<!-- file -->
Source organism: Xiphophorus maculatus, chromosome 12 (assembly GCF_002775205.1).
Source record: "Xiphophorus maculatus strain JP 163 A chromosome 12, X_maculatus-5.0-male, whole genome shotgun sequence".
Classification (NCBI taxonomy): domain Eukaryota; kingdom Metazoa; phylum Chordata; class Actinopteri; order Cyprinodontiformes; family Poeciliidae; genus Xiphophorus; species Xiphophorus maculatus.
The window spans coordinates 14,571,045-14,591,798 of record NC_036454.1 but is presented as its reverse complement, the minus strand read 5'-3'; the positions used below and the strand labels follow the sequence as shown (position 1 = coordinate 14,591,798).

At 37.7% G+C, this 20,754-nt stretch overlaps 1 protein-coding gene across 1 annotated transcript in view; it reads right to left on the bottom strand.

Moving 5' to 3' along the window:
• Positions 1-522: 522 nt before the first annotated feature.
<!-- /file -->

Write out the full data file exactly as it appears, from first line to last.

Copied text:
Source organism: Xiphophorus maculatus, chromosome 12 (assembly GCF_002775205.1).
Source record: "Xiphophorus maculatus strain JP 163 A chromosome 12, X_maculatus-5.0-male, whole genome shotgun sequence".
Classification (NCBI taxonomy): domain Eukaryota; kingdom Metazoa; phylum Chordata; class Actinopteri; order Cyprinodontiformes; family Poeciliidae; genus Xiphophorus; species Xiphophorus maculatus.
The window spans coordinates 14,571,045-14,591,798 of record NC_036454.1 but is presented as its reverse complement, the minus strand read 5'-3'; the positions used below and the strand labels follow the sequence as shown (position 1 = coordinate 14,591,798).

At 37.7% G+C, this 20,754-nt stretch overlaps 1 protein-coding gene across 1 annotated transcript in view; it reads right to left on the bottom strand.

Moving 5' to 3' along the window:
• Positions 1-522: 522 nt before the first annotated feature.